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Diabetes Mellitus in Long-Term Survivors of Pediatric Hematopoietic Cell Transplantation

Hoffmeister, Paul A. MPH*; Storer, Barry E. PhD*; Sanders, Jean E. MD*†

Journal of Pediatric Hematology/Oncology:
Oncology: Original Articles

To identify risk factors associated with the development of diabetes mellitus and to describe the prevalence of diabetes in pediatric hematopoietic cell transplant (HCT) survivors. The follow-up records of 748 patients who survived for at least 2 years after pediatric HCT were retrospectively reviewed for diagnosis of diabetes. Risk factors for type 2 diabetes were analyzed using multivariate statistics. Among 748 patients with a median of 11 years of follow-up, 38 developed diabetes after HCT. Four patients (three leukemia and one neuroblastoma) developed type 1 diabetes 8 to 14 years after HCT, at between 10 and 19 years of age. Thirty-four patients (32 leukemia and 2 aplastic anemia) developed type 2 diabetes 1 to 24 years after HCT, at between 11 and 41 years of age. Of the 34 patients with type 2 diabetes, 23 were non-Hispanic white, 3 had experienced asparaginase toxicity (hyperglycemia and/or pancreatitis), and 26 had a family history of diabetes. Risk factors associated with type 2 diabetes were diagnosis of acute or chronic leukemia, race/ethnicity other than non-Hispanic white, family history of diabetes, and asparaginase toxicity. The prevalence of type 1 diabetes among all surviving patients was 0.52%, or three times higher than the general U.S. population. The prevalence of type 2 diabetes was 9% among leukemia survivors and 2% among aplastic anemia survivors, both higher than expected. Pediatric HCT survivors are more likely to develop diabetes than the general population.

Survivors of pediatric hematopoietic cell transplant (HCT) are known to be at risk for developing endocrine abnormalities, including hypothyroidism, hypogonadism, and growth hormone deficiency, due to the effects of chemotherapy and radiation. 1 Recent reports suggest that type 2 diabetes may also be a late effect of pediatric HCT. 2–5

Type 1 diabetes is a progressive, immune-mediated process of β-cell destruction by islet cell antibodies (ICA) that results from an environmental insult in genetically predisposed persons and is associated with certain HLA antigens, including HLA-B8, -DR3, and -DR4. 6,7 HCT recipients have developed type 1 diabetes due to the transfer of type 1 diabetes in bone marrow from donor to host. 8,9

Type 2 diabetes is not associated with autoimmune mechanisms and is believed to result from a combination of insulin resistance and insulin deficiency. 6 Major risk factors for type 2 diabetes include older age, obesity, family history of diabetes, physical inactivity, diet, and race/ethnicity of African American, Hispanic, or Native American. 10 Insulin resistance preceding the onset of diabetes provokes a compensatory increase in insulin secretion. 11 Hyperinsulinemia has been observed in pediatric cancer and HCT survivors. 3,12,13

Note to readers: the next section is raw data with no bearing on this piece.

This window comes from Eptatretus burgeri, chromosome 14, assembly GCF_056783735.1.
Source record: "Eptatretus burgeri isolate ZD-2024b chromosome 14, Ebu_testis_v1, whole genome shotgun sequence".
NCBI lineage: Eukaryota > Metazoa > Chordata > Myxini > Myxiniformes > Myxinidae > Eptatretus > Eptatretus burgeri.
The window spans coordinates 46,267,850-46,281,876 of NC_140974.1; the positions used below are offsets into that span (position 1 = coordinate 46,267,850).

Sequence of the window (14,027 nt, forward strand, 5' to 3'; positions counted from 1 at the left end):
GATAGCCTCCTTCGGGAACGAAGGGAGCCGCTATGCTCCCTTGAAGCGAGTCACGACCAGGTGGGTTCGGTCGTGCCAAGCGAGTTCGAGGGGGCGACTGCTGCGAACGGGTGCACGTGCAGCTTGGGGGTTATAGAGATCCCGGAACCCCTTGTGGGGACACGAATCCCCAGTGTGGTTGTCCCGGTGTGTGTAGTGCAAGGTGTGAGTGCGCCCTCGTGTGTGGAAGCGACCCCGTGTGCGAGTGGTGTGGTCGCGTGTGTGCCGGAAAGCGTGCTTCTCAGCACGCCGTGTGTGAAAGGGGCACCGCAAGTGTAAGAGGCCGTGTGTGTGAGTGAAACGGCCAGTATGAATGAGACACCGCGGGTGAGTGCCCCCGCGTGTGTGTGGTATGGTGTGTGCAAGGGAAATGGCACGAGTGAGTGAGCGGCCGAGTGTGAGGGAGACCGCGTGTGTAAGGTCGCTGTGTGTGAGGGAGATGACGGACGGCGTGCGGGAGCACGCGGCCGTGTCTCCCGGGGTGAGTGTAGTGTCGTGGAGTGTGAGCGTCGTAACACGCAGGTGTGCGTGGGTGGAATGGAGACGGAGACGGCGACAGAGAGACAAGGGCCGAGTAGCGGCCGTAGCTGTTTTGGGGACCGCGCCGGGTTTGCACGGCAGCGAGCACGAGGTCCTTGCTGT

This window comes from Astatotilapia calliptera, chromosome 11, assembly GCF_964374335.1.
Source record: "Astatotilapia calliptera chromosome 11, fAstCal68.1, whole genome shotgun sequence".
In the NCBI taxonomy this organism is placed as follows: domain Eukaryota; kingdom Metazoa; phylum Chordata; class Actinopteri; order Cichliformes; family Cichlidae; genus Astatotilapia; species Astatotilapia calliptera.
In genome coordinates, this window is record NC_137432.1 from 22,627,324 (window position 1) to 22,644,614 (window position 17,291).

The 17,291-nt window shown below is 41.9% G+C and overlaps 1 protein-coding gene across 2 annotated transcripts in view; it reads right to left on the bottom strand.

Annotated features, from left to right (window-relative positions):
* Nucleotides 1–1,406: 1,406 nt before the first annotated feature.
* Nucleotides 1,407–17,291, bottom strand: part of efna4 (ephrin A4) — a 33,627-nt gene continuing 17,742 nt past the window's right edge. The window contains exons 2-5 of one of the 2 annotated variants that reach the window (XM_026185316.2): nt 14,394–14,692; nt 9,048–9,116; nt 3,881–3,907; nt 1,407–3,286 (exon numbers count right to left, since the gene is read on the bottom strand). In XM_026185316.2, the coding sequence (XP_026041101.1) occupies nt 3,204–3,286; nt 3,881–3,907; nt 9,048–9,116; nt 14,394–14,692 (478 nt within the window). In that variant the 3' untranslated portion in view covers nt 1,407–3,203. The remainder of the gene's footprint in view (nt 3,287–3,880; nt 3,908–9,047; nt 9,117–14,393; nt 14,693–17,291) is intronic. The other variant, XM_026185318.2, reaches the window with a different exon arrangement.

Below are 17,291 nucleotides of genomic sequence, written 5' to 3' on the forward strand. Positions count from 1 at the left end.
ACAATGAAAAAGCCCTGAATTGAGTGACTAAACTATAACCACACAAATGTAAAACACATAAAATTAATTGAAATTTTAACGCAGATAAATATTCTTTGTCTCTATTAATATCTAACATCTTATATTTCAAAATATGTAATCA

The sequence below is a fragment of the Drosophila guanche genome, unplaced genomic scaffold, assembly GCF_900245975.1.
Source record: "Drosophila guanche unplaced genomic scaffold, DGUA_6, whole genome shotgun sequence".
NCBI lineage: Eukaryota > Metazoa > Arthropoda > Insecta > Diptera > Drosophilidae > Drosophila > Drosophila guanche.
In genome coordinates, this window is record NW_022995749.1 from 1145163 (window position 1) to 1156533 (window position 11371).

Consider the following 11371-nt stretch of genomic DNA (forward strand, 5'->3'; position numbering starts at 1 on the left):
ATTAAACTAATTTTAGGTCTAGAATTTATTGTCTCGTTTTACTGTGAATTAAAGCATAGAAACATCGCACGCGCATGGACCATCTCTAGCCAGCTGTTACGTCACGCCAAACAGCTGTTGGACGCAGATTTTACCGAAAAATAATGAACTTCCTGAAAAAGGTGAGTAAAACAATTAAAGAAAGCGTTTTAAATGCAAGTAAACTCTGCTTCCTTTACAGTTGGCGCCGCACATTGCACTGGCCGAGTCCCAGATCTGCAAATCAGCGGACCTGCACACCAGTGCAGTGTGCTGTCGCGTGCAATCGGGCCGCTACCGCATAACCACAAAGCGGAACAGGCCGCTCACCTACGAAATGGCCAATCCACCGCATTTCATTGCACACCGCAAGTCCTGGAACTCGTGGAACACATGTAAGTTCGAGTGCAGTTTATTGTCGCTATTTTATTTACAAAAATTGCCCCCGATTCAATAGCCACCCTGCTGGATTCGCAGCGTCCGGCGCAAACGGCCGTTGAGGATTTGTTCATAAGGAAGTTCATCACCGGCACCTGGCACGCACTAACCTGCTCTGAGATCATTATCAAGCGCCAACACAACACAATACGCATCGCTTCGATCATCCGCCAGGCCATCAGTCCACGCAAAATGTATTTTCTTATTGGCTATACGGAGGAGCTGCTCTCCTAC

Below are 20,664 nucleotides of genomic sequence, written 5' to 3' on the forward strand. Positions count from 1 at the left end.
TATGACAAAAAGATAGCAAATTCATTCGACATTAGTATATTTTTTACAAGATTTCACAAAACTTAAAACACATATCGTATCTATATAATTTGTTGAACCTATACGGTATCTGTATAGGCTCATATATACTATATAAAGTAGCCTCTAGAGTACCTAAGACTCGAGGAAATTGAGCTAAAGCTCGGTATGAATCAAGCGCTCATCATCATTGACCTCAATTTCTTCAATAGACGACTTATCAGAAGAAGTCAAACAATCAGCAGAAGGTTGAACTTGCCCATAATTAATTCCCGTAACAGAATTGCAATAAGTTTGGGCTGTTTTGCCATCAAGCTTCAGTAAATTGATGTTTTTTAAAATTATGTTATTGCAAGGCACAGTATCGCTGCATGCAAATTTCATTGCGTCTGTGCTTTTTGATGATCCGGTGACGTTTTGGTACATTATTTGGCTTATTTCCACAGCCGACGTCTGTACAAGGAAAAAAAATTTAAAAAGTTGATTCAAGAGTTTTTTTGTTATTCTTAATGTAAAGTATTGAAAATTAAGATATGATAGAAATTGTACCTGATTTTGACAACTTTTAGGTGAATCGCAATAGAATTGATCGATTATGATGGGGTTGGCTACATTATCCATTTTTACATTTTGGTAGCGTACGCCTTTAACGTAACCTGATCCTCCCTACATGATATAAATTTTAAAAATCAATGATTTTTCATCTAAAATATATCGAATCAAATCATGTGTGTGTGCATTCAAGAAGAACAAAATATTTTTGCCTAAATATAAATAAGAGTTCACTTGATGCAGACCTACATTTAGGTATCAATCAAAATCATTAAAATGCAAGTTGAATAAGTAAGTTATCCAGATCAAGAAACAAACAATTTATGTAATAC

It is uncertain whether drug or radiation treatments received before, during, or after HCT are risk factors for developing diabetes. Few drugs are known to permanently damage pancreatic β-cells, but some drugs, such as asparaginase and glucocorticoids, are known to cause transient hyperglycemia or acute pancreatitis. 14–18 Impaired glucose tolerance has been observed 6 months following autologous HCT in adult patients treated with total body irradiation (TBI) and non-TBI preparative regimens, although the affect of TBI and busulfan on pancreatic β-cells is unknown. 19,20 Some studies suggest that abdominal radiation and growth hormone therapy may be risk factors for diabetes. 21–25 The individual and cumulative effect of these potential insults on β-cell function and the development of diabetes is unknown. The purpose of this study is to identify risk factors associated with the development of type 2 diabetes and to describe the prevalence of type 1 and type 2 diabetes in a large population of pediatric HCT survivors.

Author Information

From the *Clinical Research Division, Fred Hutchinson Cancer Research Center, Seattle, Washington and the †Department of Pediatrics, University of Washington Medical School, Seattle, Washington.

Received for publication May 7, 2003; accepted August 14, 2003.

Supported in part by National Institutes of Health grant No. CA–18029 and the Jose Carreras International Leukemia Foundation.

Reprints: Jean E. Sanders, MD, Fred Hutchinson Cancer Research Center, 1100 Fairview Ave. N. (D5-280), PO Box 19024, Seattle, WA 98109 (e-mail:

© 2004 Lippincott Williams & Wilkins, Inc.